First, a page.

S A SON of Our Lady of Mt. Carmel parish in Doylestown, PA, my favorite title for Mary is an easy pick. Of course, the feast of Mt. Carmel, which we celebrate every July 16th, has long been associated with the brown scapular. For those of us who wear it, the scapular is meant as a sign of Mary’s protection and a reminder that we are her children.
The actual place called Mount Carmel—a 1,724-foot ridge in the Holy Land—has been the site of a monastery from around the 12th century. Since that time, men and women have lived there, devoting themselves to prayer and contemplation. This is the special charism of all Carmelites: prayer and contemplation.
The word Carmel, itself, is a Hebrew word meaning “God’s Vineyard.” Every Carmelite monastery, therefore, tries to be a fruitful vineyard of prayer. At the very heart of Carmelite spirituality, of course, is a special devotion to the Blessed Mother. Just as we would say that Jesus is the New Adam—the obedient Man who undid the disobedience of the first Adam—so Carmelites would tell us that Mary, herself, is not only the new Eve, but also the new Eden.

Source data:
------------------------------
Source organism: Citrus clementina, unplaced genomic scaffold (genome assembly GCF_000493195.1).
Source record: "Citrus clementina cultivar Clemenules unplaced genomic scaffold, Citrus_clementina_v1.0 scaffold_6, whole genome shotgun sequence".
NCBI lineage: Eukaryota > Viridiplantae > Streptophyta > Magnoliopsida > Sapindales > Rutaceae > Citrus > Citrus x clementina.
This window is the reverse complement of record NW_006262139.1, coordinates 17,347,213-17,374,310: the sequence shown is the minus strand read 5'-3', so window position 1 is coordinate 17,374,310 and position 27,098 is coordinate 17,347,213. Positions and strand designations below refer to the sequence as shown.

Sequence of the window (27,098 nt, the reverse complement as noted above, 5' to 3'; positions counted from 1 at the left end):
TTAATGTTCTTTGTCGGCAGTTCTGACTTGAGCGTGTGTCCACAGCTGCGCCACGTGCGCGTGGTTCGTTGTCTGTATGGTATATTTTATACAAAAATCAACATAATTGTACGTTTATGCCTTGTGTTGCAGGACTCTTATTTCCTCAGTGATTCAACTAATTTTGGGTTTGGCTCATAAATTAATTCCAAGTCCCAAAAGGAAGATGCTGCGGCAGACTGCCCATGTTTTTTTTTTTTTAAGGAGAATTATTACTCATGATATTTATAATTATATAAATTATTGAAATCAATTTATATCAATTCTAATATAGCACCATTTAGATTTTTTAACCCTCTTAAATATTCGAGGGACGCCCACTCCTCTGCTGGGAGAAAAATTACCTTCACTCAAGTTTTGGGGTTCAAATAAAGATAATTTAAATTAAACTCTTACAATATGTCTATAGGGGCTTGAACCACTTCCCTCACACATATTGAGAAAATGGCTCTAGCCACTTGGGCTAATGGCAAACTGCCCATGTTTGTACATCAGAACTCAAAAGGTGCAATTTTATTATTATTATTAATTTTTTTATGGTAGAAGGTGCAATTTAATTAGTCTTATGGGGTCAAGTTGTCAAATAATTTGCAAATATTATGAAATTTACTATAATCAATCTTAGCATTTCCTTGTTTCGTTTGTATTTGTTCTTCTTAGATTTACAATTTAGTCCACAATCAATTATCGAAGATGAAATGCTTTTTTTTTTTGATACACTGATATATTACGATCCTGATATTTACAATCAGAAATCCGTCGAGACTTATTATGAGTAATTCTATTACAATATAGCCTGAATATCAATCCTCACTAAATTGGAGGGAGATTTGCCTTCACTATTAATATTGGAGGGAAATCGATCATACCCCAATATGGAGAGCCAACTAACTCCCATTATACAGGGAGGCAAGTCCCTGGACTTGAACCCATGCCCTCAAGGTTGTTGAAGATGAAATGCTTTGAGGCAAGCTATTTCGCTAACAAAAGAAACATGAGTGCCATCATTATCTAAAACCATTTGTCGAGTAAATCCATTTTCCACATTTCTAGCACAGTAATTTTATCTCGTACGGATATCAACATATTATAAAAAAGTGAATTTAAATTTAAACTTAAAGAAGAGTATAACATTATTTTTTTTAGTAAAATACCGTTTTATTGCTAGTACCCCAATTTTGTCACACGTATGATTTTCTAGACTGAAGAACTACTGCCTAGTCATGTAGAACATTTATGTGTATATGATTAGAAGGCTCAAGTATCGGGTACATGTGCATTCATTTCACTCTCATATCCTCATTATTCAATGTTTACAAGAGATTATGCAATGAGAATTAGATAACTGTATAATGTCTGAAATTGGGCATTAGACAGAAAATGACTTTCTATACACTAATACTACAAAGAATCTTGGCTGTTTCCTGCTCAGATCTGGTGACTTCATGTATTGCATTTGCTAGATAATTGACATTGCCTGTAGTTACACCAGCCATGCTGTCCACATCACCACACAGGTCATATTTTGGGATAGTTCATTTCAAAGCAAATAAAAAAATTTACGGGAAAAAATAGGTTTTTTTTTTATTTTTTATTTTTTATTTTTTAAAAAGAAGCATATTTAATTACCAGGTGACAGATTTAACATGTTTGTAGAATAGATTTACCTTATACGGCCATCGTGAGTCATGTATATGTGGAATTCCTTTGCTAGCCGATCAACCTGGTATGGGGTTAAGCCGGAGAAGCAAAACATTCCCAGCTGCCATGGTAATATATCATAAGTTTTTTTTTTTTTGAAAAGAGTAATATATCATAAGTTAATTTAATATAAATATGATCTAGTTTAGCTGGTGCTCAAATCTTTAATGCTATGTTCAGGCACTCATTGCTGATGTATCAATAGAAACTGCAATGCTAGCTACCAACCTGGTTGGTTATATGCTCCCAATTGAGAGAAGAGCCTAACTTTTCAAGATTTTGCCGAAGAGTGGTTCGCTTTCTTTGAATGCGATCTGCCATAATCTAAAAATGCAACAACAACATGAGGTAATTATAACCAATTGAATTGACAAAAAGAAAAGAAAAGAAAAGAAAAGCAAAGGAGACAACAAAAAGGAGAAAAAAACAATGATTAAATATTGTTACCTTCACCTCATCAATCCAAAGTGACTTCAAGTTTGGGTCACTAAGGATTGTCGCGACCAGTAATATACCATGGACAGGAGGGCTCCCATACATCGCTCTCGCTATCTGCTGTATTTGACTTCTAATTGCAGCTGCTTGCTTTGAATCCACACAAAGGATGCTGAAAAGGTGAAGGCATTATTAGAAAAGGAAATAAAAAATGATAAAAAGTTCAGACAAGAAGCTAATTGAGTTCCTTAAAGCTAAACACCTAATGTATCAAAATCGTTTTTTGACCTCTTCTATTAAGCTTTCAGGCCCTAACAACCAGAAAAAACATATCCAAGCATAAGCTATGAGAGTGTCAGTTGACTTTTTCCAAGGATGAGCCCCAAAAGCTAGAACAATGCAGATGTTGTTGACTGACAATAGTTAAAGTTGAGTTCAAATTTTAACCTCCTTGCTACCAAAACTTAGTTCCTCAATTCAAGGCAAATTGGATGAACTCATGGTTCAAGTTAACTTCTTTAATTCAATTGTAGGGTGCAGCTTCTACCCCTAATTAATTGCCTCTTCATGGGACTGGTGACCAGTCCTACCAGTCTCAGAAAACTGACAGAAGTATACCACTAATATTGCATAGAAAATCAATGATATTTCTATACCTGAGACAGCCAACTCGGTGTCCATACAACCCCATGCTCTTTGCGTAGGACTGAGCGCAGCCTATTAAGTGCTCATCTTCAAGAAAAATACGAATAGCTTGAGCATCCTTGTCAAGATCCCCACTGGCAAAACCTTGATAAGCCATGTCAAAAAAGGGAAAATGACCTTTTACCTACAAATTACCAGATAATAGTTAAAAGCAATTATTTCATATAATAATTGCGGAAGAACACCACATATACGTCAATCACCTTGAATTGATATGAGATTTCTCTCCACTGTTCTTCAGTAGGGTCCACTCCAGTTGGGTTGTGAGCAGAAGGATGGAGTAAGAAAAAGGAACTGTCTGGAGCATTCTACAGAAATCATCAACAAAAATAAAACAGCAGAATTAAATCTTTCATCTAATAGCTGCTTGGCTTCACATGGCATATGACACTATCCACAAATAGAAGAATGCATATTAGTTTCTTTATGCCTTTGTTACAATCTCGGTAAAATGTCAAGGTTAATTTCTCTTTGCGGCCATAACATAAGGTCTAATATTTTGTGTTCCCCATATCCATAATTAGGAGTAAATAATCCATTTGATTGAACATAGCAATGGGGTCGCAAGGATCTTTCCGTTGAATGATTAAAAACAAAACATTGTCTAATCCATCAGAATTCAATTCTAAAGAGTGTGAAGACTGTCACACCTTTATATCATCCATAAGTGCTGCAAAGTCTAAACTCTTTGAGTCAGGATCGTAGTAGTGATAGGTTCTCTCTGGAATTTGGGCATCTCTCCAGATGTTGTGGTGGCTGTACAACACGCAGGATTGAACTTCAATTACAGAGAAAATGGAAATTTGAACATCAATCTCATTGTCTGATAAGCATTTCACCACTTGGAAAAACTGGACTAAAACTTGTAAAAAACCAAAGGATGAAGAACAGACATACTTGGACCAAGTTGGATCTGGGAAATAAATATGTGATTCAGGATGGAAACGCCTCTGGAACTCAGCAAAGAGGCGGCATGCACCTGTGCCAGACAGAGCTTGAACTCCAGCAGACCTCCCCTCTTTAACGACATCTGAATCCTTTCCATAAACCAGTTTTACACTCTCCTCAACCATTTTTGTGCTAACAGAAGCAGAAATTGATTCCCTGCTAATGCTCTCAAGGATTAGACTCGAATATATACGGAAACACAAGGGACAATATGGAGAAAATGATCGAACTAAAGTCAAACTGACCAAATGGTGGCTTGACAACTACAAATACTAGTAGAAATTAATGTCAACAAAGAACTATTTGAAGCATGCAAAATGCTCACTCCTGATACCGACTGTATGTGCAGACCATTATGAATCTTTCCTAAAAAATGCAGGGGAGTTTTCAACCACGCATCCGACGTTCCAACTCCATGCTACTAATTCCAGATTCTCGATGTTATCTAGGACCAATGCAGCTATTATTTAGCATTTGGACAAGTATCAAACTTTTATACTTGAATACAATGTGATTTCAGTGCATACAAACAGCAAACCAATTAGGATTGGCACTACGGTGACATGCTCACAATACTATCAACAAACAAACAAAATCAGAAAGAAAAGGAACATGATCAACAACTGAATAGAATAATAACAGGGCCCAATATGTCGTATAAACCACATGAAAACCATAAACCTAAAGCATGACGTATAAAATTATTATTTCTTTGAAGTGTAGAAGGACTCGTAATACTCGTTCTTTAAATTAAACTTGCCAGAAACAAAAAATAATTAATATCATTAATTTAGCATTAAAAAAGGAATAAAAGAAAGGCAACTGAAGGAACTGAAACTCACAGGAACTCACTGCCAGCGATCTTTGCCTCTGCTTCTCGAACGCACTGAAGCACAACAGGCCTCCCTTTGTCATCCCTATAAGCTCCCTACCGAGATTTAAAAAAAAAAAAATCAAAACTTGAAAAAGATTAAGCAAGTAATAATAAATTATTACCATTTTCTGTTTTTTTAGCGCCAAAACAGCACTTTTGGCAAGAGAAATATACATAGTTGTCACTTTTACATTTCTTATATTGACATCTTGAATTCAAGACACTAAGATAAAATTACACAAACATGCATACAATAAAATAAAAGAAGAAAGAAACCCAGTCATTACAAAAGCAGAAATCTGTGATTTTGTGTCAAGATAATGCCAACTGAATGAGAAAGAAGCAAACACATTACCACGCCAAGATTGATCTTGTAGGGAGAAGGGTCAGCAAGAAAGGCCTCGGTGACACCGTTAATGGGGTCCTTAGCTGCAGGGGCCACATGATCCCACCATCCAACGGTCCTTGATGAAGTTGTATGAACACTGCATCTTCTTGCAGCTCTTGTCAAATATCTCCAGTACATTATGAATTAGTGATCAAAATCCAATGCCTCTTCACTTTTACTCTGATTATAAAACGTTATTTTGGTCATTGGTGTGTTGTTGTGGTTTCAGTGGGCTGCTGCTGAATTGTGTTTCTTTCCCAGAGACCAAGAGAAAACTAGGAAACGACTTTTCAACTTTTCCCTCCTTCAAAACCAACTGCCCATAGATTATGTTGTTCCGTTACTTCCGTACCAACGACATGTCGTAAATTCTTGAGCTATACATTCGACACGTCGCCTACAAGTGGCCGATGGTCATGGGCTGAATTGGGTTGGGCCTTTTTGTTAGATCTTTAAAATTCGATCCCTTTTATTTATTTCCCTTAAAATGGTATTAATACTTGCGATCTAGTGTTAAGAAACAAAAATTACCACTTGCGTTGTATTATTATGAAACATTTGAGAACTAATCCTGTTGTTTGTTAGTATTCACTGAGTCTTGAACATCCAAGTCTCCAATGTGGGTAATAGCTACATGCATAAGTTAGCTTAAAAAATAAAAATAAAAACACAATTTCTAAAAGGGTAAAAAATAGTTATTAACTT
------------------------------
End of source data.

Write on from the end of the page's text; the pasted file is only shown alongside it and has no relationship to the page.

St. Louis Marie de Montfort says it well: “Our Blessed Lady is the true terrestrial paradise of the New Adam, and the ancient paradise was but a figure of her” (True Devotion, #261). Like the Garden of Eden, our Blessed Lady is, in herself, abundantly fruitful, overflowing with every form of riches, beauties, and sweetness.
Just like Mary, we are all called to be Carmels—fruitful vineyards for God. Through the work of prayer and contemplation, we, too, can bear fruit for the Lord and for those around us. By learning from Our Lady’s example, we may even bring forth that most blessed fruit: Jesus, Himself.